Here are a couple more to jog your memory: Julian Robertson’s Tiger Funds were devastated in 2000. Both Aman Capital and Marin Capital sank beneath the seas in 2005. Amaranth Capital lost $5 billion in a single week in 2006. We still don’t know the extent of the losses at John Corzine’s MF Global; the latest estimates are approaching $2 billion. All these were seen as geniuses with a Midas touch when their just-passed couple of years attracted billions. Then there are the more recently feted geniuses like John Paulson, the 28th richest American, who did splendidly from 2007 to 2011, in which year his flagship fund went on to lose 40% for investors. (And an additional $700 million in the just-passed 2nd quarter of this year.) Before you heed this Siren’s call, remember, a 60/40 index fund split beats hedge funds!
Hedge funds take such massive risks because it pays well to do so. It may not benefit their investors but it lets their managers, to note but one example, buy a string of thoroughbreds, a $30 million place in Aspen, another in Southampton, another on Lanai, and of course a little 28,000 square-foot pied-a-terre on the upper East Side – even if investors lose everything. Until we can get Congress to close the carried interest loophole, this kind of insane trading will continue. Worse, their every move will be lionized.
The rise of the Internet has coincided with the failure of financial journalism. Something appearing on a blog written by some nut-case living in Mama’s basement gets picked up by once-responsible news organizations and passed along as if it were fact. Then it gets picked up by others citing the better-known news organization as the source. Many an investor has made intelligent, well-researched decisions only to see them dashed by something Soros or Einhorn or Paulson say. Though not necessarily what they do. Many times, they’ve used the bully pulpit of television and other media to tell others what to do. (Of course, talking up the stocks they own only to sell into the resulting buying frenzy is not unique to hedge funds; Wall Street has been playing that game for more than 100 years…)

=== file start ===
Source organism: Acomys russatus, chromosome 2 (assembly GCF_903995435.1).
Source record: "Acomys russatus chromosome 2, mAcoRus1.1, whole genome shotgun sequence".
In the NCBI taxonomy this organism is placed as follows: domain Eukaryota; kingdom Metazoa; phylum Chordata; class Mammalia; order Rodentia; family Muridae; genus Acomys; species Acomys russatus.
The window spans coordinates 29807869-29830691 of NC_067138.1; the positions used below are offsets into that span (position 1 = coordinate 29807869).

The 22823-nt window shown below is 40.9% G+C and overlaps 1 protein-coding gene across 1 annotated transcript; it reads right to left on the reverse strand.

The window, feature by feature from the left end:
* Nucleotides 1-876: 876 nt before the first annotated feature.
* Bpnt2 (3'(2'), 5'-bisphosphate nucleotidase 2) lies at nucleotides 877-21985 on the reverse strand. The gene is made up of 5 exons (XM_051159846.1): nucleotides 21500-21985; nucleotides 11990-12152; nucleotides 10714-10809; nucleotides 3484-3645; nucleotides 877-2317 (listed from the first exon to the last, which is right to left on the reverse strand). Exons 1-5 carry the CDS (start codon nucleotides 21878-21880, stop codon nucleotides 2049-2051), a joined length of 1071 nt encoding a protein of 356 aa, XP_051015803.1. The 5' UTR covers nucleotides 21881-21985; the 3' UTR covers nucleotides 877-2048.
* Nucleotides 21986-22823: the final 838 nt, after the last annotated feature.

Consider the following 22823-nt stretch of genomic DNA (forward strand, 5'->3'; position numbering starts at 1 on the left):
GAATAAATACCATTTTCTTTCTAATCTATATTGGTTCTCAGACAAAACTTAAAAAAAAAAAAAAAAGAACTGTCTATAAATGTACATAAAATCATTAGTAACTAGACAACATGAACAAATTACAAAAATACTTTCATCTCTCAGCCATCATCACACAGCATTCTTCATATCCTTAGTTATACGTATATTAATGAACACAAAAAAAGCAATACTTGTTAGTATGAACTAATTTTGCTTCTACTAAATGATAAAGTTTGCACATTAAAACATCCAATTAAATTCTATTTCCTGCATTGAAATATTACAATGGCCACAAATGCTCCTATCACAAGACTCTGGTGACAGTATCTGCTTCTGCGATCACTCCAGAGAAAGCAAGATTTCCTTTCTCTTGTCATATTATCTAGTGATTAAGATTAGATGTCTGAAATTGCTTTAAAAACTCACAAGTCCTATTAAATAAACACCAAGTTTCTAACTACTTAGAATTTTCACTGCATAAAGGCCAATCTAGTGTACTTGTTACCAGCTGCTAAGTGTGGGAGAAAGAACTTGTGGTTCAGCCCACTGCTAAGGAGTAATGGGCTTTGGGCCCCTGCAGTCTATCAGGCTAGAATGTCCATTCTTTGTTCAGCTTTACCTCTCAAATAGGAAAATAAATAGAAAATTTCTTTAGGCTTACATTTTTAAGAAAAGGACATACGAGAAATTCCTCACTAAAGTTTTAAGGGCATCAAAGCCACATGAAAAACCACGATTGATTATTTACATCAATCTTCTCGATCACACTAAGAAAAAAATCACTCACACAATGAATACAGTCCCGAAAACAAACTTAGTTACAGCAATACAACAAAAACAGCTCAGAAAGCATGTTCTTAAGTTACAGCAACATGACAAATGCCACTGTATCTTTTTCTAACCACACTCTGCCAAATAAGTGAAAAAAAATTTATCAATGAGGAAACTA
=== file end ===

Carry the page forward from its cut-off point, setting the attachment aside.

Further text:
If you really want a “hedge” in the market, may I suggest you consider going long one sector you believe will perform best and short a different sector you see as a laggard? You could simply buy, say, the SPDR Health Care ETF (NYSEARCA:XLV) and sell short, say, the Utilities sector (NYSEARCA:XLU). Or you could select one of the many long/short mutual funds or ETFs. In the latter category, I particularly like the ProShares RAFI Long/Short ETF (NYSEARCA:RALS). And if you seek something that provides sector rotation for you when conditions change, you might take a look at the Huntington US Equity Rotation Strategy ETF (NYSEARCA:HUSE), which does that work for you.
Hedge funds absolutely create wealth – for their managers. Do it yourself and create wealth for… yourself.
Joseph L. Shaefer is the CEO and Chief Investment Officer of Stanford Wealth Management, LLC, a Registered Investment Advisor. A retired General Officer, he spent 36 years of active and reserve military service, the first six in special operations, the next 30 in intelligence. He is professor of Global & Security Studies (Intelligence, Counterterrorism, Illicit Finance, etc.) at American Public University / American Military University. He analyzes the Big Picture first, then selects asset classes, sectors and individual securities.
Disclaimer:THE FINE PRINT: As Registered Investment Advisors, we see it as our responsibility to advise the following: we do not know your personal financial situation, so the information contained in this communiqué represents the opinions of the staff of Stanford Wealth Management, and should not be construed as personalized investment advice.
Past performance is no guarantee of future results, rather an obvious statement but clearly too often unheeded judging by the number of investors who buy the current #1 mutual fund only to watch it plummet next month.
We encourage you to do your own research on individual issues we recommend for your analysis to see if they might be of value in your own investing. We take our responsibility to proffer intelligent commentary seriously, but it should not be assumed that investing in any securities we are investing in will always be profitable. We do our best to get it right, and we “eat our own cooking,” but we could be wrong, hence our full disclosure as to whether we own or are buying the investments we write about. © J L Shaefer 2013